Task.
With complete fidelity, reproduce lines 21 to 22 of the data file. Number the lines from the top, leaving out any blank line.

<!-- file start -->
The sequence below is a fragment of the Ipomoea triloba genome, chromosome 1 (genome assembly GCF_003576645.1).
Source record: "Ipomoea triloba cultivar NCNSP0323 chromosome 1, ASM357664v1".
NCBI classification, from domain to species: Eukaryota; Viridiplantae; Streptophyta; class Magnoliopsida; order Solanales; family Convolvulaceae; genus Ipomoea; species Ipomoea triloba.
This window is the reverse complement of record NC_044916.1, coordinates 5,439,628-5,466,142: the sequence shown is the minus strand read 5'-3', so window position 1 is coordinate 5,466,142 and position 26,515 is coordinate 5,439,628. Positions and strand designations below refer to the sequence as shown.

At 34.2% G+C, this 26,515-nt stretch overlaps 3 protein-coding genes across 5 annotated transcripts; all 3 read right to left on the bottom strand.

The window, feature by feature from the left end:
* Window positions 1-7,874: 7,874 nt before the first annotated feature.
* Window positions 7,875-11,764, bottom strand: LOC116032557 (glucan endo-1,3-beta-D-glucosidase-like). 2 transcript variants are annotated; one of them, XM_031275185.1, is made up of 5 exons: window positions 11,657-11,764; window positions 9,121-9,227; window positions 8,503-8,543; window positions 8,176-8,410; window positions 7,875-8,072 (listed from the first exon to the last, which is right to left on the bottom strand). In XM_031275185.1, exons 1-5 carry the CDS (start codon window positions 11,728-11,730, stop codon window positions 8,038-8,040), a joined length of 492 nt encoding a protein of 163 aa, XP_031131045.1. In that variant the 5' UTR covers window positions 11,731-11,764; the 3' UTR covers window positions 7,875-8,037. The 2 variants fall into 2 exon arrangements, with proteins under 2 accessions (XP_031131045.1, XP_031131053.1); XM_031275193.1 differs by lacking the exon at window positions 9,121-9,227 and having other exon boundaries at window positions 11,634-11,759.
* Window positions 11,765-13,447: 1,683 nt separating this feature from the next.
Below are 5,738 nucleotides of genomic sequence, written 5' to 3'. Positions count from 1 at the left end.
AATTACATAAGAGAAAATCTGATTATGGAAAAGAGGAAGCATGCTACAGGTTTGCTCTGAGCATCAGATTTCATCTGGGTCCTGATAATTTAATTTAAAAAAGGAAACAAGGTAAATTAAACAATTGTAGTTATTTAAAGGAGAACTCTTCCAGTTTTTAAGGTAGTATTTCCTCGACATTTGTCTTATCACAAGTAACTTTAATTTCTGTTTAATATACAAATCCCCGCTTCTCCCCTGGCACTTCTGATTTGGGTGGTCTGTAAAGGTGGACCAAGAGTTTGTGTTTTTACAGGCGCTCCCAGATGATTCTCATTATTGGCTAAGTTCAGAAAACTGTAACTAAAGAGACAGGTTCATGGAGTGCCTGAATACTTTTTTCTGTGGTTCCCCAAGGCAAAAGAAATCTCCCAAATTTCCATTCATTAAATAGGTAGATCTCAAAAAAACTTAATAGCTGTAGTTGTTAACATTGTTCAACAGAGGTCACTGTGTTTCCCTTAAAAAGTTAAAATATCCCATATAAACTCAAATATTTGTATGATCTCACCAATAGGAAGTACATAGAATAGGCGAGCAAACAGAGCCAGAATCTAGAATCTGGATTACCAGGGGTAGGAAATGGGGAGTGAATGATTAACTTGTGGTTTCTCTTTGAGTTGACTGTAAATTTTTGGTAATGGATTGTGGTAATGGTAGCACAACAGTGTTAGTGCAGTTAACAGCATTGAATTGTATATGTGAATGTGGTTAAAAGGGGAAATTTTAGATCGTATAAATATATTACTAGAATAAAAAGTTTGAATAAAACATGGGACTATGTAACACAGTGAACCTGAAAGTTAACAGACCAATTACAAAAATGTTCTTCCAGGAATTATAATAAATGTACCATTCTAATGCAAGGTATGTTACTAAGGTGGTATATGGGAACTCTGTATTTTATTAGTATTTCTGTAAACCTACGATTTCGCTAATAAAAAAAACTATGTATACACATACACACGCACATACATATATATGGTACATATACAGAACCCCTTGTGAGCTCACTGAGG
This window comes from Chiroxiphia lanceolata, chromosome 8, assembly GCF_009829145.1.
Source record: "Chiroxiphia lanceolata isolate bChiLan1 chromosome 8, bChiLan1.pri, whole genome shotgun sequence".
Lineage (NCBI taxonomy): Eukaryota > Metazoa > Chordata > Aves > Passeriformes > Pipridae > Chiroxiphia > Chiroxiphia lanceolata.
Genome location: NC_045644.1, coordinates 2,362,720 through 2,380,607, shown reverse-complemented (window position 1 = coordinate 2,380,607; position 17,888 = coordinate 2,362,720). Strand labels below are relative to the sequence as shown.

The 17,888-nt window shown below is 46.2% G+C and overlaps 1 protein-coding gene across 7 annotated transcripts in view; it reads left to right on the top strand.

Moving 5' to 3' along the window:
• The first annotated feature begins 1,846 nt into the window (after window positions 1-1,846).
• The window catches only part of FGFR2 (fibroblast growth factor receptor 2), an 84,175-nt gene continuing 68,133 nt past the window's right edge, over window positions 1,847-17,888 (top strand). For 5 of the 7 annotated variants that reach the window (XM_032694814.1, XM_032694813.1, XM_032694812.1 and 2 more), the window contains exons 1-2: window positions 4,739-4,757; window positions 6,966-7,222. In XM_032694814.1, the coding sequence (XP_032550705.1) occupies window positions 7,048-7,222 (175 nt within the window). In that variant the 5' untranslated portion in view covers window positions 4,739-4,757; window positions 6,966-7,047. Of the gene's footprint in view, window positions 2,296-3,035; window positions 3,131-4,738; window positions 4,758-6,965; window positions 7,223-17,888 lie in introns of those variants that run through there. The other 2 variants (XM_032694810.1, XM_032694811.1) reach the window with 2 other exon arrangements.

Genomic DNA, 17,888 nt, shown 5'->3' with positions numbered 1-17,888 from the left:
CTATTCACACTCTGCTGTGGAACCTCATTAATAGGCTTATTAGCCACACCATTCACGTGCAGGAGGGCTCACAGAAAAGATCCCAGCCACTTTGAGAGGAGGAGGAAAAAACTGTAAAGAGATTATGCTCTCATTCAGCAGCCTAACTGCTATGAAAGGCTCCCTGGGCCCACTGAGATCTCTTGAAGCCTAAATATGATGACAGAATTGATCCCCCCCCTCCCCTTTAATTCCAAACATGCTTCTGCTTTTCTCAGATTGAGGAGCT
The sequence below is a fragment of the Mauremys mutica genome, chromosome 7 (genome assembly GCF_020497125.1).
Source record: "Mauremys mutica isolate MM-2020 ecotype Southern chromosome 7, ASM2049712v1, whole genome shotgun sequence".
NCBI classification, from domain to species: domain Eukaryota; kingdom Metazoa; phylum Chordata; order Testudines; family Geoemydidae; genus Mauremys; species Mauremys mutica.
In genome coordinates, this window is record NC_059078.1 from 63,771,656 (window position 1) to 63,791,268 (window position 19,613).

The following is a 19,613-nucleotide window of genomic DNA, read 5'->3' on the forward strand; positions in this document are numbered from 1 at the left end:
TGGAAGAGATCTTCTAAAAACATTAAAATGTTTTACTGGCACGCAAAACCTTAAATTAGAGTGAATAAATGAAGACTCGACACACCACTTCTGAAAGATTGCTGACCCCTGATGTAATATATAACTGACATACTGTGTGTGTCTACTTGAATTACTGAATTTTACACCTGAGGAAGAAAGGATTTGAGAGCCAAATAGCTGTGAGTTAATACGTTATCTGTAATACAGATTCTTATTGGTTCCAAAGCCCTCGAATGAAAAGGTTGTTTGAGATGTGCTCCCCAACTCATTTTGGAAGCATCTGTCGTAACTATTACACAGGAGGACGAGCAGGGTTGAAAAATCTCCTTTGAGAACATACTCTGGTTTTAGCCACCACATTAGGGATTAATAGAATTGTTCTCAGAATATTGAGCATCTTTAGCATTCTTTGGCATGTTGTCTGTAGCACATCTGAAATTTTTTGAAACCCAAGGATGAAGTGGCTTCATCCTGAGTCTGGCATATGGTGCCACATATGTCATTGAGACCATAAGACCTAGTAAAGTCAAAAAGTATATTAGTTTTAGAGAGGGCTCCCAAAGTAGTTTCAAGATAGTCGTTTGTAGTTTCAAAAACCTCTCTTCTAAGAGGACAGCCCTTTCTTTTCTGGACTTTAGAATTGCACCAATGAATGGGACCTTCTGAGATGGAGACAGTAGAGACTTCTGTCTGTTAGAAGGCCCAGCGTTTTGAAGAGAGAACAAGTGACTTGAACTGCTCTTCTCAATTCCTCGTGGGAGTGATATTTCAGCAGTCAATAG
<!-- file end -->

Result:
CTATTCACACTCTGCTGTGGAACCTCATTAATAGGCTTATTAGCCACACCATTCACGTGCAGGAGGGCTCACAGAAAAGATCCCAGCCACTTTGAGAGGAGGAGGAAAAAACTGTAAAGAGATTATGCTCTCATTCAGCAGCCTAACTGCTATGAAAGGCTCCCTGGGCCCACTGAGATCTCTTGAAGCCTAAATATGATGACAGAATTGATCCCCCCCCTCCCCTTTAATTCCAAACATGCTTCTGCTTTTCTCAGATTGAGGAGCT
The sequence below is a fragment of the Mauremys mutica genome, chromosome 7 (genome assembly GCF_020497125.1).